After the massacre Scott McClellan, the fat and smug White House Press Secretary, called for calm and restraint on both sides. Less than a week before Bush had been in nearby Georgia praising its people’s establishment of democracy. And a few months prior to that he had been championing Ukraine’s so-called Orange Revolution and another victory of democracy over tyranny.
But Bush offered no support to the democratic rebels in Andijan. It is unclear whether the situation in Uzbekistan stuck in his craw or whether his mind was simply incapable of registering his own grotesque hypocrisy. The protestors were misbehaving, Bush said, and had to follow The Due Course of Law. Yes, follow the law that leads straight to the gallows via a 99 percent conviction rate. It is a fair bet, though, that Karimov improved his average after Andijan.
But what does Karimov care about any of this? After September 11 he signed up for a bumper order of Alliance: the new White House fragrance for the murderous dictator who has everything but the love of his own people.
Uzbekistan’s jails are deep, dark holes for all those terror suspects we would rather not dirty our hands with. When Murray first brought up his reservations over the quality of the intelligence being produced by the Uzbek security services and used in our War on Terror he was summoned back to London for a pep talk by Michael Wood, the Foreign Office legal adviser.
Wood told him that by his reading of the Convention on Human Rights it was not illegal for Britain to use intelligence extracted through torture if Britain had no knowledge of that torture and no part in that same torture. That rationalization will be cold comfort to Mrs. Avazov.
Her son’s body was delivered to her in a sealed coffin by the Security Services after he had been pulled in for a chat. The goons delivering the casket muttered about falling down the stairs or running with scissors before driving away in their truck. Mrs. Avazov secretly opened the coffin ‘ a crime punishable by hard-labor ‘ to discover how her son had been killed. She took photographs and sent them to Craig Murray who was by that time developing a troublesome reputation as a champion of human rights.
Murray didn’t know what to make of the photographs so he sent them on to a pathologist in Glasgow. The pathologist’s report concluded that all Mr. Avazov’s fingernails had been ripped out. That he had been heavily beaten with special attention given to his head. And finally that he had been boiled to death.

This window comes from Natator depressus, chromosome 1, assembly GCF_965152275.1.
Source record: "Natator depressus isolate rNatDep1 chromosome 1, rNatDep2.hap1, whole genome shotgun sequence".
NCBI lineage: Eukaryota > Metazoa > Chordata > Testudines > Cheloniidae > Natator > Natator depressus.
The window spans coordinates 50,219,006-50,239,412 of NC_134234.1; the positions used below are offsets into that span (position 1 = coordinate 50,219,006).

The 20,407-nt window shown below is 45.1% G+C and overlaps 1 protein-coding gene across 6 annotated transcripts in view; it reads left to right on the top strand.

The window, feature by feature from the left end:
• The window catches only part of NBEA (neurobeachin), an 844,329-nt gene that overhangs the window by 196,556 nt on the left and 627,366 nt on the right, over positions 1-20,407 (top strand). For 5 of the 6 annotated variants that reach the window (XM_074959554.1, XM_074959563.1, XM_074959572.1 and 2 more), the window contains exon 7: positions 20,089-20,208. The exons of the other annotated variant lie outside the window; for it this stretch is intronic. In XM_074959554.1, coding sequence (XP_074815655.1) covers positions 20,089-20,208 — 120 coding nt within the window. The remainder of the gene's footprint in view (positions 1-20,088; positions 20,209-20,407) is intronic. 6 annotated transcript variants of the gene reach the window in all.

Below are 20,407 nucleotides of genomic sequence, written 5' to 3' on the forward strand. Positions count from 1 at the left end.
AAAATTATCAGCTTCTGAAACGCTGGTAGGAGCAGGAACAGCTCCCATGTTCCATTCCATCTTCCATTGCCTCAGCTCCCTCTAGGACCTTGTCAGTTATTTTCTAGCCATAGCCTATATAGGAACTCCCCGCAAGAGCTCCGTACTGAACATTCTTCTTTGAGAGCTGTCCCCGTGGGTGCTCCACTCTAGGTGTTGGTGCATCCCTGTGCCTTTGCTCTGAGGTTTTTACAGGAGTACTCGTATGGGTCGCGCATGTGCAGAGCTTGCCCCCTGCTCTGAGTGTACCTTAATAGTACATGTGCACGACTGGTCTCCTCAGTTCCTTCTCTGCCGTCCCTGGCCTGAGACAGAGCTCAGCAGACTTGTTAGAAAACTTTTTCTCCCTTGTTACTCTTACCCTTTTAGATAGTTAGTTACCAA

The pathologist could tell that the body had been immersed in boiling liquid and not merely splashed with it because there was a visible tidemark across the top of the chest. So there you have it’
Where does take us? Uzbeks hate Karimov. But because of his monumental repression the only kind of opposition groups that the disaffected are likely to encounter will be radical Islamic ones. As what could pass for a moderate opposition fails to have any impact on the suffering of the people it will lose support as extreme options become more appealing. The notion that there could be pro-Western opposition, Murray says, does not exist.
The former ambassador lamented that he could not hold it against any Uzbek who took up arms. The situation which is forced upon them by Karimov with the material support of the United States and Britain is impossible and inhuman.
But what is the value of intelligence tortured out of farm-boys and small-businessmen? How can the testimony of an old man ruthlessly compelled to denounce his own nephews be useful in the fight against al Qaeda? And where are the thousands of al-Qaeda-in-Europe that Karimov’s security apparatus assures us will begin destroying our civilization at any moment? It is all utterly fraudulent yet the CIA and MI6 describe the material as prime grade stuff and it forms the rotten heart of the War on Terror.